Facebook continues to be besieged by privacy issues. In December, it came to light that more than 150 companies (including Amazon, Netflix and Spotify) could access private message data from Facebook Messenger. While Facebook claims that all data is shared with users’ permissions, a report from the New York Times says that the level of access went beyond what users believed they’d signed up for, even if they’d given the appropriate permissions. We assume, after all, that private messages are exactly that.
In April 2018, Mark Zuckerberg gave his assurance to the House of Representatives that Facebook users have complete control over what they share. That looks increasingly unlikely as Facebook hits the headlines again and again for inadequate privacy protections. Much of 2018 was spent cleaning up access rights to third parties, and at best, it seems that it has lost track of where user data ends up.
Does any of this change anything for Facebook? Every now and then, headlines light up with news that people are leaving Facebook. But the numbers never quite materialise. A few people here and there might go. Some go instead to Instagram – presumably not realising or not caring that the two are linked.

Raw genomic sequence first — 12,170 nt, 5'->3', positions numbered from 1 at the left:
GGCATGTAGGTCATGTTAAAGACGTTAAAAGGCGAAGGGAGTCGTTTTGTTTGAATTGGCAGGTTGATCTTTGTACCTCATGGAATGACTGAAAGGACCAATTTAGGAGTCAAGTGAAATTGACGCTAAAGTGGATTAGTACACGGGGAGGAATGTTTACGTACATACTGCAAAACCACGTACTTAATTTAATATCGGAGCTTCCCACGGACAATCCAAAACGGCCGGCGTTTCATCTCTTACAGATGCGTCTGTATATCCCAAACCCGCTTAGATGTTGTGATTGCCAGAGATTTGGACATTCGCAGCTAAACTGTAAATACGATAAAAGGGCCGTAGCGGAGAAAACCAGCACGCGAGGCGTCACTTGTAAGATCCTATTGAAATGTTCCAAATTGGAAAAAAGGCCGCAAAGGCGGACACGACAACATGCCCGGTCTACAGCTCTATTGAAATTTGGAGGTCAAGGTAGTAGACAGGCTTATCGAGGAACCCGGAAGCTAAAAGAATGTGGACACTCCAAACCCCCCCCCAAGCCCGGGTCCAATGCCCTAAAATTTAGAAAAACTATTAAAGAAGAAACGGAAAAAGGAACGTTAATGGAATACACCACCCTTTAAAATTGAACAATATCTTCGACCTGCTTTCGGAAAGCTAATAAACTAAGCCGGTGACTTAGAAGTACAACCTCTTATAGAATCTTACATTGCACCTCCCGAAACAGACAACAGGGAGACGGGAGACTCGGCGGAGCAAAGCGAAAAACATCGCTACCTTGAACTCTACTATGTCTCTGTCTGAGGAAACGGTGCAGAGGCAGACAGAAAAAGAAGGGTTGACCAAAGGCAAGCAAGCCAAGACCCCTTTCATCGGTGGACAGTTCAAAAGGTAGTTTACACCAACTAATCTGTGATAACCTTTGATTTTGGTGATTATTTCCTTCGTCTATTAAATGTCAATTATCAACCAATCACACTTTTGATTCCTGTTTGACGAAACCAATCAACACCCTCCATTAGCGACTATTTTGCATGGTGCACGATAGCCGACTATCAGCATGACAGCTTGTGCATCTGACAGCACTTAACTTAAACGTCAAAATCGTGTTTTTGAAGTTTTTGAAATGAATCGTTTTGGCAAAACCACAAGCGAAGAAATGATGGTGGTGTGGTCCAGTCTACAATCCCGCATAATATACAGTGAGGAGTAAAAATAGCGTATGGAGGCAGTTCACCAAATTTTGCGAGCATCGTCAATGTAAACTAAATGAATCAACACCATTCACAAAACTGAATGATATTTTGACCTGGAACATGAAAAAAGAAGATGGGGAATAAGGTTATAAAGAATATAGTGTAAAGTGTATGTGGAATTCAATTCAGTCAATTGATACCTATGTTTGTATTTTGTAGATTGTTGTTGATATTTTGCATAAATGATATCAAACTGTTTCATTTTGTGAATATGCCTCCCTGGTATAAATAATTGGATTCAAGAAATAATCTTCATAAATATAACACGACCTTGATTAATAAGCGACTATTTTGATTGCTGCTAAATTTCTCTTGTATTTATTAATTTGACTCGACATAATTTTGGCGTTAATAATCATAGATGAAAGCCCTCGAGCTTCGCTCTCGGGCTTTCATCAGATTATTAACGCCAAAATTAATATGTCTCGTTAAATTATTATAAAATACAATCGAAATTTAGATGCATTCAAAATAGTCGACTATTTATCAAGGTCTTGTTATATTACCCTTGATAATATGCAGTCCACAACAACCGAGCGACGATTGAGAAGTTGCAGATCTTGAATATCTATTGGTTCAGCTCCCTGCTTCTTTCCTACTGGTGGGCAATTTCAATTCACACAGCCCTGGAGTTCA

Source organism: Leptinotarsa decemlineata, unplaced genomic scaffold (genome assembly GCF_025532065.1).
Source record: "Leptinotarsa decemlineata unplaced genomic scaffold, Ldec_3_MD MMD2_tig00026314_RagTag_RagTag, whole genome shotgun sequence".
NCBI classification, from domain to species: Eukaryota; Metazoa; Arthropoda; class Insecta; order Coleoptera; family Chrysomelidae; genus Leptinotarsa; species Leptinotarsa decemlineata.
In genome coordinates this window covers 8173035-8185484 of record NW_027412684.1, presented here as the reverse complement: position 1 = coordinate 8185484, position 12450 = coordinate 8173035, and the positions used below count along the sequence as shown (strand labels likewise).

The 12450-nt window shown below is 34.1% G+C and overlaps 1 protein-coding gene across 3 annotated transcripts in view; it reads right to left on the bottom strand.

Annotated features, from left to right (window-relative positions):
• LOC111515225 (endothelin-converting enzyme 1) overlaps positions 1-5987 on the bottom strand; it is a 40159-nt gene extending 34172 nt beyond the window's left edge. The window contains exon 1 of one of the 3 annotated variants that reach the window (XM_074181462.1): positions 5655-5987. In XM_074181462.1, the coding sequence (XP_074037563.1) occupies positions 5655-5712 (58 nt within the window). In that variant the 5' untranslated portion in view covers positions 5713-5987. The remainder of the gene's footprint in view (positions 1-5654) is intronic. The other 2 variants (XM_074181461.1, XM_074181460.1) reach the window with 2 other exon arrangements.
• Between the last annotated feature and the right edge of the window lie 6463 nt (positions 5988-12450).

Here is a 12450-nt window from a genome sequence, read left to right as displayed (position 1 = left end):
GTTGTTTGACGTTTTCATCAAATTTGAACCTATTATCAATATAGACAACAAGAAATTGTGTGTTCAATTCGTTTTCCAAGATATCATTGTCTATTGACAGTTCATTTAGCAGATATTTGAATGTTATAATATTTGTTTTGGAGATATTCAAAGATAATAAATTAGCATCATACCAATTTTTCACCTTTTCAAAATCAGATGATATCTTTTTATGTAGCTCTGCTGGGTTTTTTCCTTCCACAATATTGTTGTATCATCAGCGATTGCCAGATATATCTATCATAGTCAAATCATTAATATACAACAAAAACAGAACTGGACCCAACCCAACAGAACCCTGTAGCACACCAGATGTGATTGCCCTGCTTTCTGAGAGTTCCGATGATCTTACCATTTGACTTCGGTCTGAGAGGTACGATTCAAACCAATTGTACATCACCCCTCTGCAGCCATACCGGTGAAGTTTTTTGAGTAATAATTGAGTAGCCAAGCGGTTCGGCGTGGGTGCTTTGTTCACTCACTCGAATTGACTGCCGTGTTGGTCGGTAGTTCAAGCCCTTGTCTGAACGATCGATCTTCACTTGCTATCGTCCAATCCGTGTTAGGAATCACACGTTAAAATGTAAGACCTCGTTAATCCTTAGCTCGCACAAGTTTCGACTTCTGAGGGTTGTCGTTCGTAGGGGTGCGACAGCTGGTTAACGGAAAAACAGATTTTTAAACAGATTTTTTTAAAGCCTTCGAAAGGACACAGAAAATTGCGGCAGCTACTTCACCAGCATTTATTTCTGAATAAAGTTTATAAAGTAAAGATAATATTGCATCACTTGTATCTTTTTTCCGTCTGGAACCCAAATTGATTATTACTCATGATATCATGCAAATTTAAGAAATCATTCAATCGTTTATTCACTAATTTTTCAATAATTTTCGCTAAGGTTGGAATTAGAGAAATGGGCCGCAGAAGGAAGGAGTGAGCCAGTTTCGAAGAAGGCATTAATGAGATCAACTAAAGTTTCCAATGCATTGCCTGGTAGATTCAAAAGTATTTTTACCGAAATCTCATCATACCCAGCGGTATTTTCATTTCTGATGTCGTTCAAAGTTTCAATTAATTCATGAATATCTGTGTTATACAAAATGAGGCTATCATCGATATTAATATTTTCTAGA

Facebook itself said that it hadn’t seen “any meaningful impact” on user behaviour in the months following the Cambridge Analytica scandal in 2018, although users are starting to take their privacy settings more seriously. Globally, its user base is growing. But fewer teens are joining than ever before, and ultimately any platform needs younger users to join, to secure its future. Ironically, they’re all using Instagram – so this is probably a platform preference rather than a data privacy issue.
Those already on Facebook are reluctant to leave. Research in December shows just what it takes for people to deactivate their accounts. Researchers from Michigan State University, Kenyon College, Susquehanna University and Tufts University joined forces to run a series of ‘auctions’ to determine how much money would persuade people to give up Facebook for a day, three days, a week or a year. A day would take a few dollars, rising to $38 for a week. But that rose dramatically to $1000 for a year.
Perhaps we think a few dodgy interpretations of data permissions are a fair price to pay for a free product that we’ve invested in over so many years. Perhaps we’ve just become fatigued by endless stories of data breaches. Or perhaps we just don’t value our data in the way we thought we would.
There’s an old adage, if you don’t pay for the product, you are the product. But it seems we’re pretty happy with that arrangement, at least for now.